States that expanded Medicaid showed a significant reduction in low birth weight and preterm births for black infants, but no significant difference in those rates overall, researchers at the University of Arkansas for Medical Sciences, Fay W. Boozman College of Public Health report in JAMA April 23.
The study examined 15.6 million births from 2011 to 2016 in 18 states that expanded Medicaid and 17 states that did not expand Medicaid. Researchers looked at the association between Medicaid expansion and rates of low birth weight and prematurity overall and among racial/ethnic minorities compared to non-Hispanic white infants.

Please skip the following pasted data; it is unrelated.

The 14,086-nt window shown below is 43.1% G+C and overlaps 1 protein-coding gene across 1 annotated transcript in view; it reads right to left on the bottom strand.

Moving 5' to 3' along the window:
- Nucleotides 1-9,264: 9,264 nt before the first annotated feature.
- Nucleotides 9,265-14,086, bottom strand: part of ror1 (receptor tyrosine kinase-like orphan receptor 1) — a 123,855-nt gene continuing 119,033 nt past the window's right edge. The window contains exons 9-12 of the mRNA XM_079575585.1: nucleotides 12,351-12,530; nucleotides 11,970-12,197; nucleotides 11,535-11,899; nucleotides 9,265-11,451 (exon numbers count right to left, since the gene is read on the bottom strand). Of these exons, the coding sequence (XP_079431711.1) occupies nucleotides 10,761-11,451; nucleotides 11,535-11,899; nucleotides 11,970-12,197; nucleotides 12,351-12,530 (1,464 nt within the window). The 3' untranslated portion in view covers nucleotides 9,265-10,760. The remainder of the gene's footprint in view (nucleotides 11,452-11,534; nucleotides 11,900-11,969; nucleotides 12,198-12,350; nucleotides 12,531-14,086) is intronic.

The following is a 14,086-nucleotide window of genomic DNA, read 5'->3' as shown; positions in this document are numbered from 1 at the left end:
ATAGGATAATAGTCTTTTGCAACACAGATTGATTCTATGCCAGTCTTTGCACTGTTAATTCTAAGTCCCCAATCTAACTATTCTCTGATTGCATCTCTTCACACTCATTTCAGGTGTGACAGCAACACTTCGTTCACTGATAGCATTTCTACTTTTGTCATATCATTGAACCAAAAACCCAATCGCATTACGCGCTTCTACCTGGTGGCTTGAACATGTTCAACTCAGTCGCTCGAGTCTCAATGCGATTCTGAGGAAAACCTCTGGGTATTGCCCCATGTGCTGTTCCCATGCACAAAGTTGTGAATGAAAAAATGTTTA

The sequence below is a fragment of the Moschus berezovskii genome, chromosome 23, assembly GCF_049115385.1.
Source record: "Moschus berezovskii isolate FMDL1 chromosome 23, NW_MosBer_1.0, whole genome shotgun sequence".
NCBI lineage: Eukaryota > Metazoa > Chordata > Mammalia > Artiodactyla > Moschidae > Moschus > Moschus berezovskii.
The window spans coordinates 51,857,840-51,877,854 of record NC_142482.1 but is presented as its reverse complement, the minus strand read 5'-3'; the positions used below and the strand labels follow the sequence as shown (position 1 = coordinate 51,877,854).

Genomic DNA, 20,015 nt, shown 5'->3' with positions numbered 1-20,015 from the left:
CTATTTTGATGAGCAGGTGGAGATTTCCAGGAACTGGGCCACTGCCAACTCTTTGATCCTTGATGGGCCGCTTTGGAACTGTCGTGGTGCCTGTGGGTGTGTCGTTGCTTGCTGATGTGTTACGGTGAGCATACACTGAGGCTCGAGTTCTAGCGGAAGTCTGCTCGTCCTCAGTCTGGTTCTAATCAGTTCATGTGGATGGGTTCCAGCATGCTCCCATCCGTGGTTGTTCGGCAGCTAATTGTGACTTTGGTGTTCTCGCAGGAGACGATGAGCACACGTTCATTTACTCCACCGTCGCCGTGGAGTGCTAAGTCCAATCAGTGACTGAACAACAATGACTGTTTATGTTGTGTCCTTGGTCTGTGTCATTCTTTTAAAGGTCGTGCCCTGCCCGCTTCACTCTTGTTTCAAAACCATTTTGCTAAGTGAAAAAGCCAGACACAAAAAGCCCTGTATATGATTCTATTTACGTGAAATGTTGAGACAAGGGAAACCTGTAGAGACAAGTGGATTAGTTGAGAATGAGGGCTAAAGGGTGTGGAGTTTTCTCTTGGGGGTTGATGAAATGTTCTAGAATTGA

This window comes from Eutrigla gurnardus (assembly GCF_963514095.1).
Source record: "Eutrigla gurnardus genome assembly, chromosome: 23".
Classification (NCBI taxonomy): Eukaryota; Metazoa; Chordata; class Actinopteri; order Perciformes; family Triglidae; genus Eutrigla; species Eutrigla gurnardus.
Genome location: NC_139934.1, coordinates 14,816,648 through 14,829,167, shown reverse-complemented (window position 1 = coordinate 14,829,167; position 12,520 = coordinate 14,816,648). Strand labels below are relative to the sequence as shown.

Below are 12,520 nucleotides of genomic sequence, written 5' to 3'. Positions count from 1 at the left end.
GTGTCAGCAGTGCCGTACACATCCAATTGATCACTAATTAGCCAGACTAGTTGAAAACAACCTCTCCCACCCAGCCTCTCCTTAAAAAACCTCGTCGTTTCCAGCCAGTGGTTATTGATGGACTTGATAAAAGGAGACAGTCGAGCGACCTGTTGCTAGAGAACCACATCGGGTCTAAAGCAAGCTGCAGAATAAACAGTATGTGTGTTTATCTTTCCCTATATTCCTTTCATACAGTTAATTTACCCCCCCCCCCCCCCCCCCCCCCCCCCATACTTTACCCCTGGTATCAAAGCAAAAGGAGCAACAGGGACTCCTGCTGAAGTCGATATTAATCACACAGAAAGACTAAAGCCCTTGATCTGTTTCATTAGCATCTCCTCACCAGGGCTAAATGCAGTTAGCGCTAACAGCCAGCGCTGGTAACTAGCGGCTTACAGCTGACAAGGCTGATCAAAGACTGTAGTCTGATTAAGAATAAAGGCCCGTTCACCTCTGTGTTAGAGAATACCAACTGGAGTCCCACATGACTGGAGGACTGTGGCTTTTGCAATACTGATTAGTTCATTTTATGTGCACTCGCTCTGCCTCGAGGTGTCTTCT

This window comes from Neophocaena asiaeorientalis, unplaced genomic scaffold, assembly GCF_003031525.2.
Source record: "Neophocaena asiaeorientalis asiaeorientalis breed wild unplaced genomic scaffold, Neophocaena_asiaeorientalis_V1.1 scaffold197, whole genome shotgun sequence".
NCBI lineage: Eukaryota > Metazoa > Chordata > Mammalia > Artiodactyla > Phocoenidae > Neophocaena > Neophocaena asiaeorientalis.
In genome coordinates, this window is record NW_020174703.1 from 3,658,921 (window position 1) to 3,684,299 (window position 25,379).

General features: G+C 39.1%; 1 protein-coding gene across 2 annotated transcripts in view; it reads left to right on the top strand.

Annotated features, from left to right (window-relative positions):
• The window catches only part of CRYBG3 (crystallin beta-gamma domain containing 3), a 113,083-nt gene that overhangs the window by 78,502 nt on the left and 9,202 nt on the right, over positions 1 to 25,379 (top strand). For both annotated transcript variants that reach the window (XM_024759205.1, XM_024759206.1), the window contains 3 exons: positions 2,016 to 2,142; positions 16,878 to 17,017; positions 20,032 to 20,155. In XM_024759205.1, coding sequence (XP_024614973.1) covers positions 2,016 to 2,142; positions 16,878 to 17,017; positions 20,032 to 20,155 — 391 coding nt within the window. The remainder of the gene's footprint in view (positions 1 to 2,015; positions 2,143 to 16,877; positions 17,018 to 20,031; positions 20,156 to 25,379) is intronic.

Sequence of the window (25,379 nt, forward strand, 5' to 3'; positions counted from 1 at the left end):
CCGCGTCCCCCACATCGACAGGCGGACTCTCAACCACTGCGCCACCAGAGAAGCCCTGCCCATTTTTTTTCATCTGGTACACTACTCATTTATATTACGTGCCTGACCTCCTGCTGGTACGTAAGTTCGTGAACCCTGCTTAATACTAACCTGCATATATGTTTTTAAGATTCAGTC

Researchers looked at preterm birth, very preterm birth, low birth weight, and very low birth weight. These evaluations were made among all births, as well as among Medicaid-covered births and Medicaid-covered births to women with at most a high school diploma.
Results showed an improvement in all four outcomes for black infants in expansion states. Among black infants of mothers with at most a high school diploma, rates of very low birth weight declined 14.8 percent states and increased 5.6 percent in non-expansion states for this subgroup. These findings highlight the importance of Medicaid Expansion in reducing health disparities for black individuals.
Dr. Clare Brown, instructor in the University of Arkansas for Medical Sciences Fay W. Boozman College of Public Health, was lead author on the study. She completed this work for her dissertation.Friday Letter Submission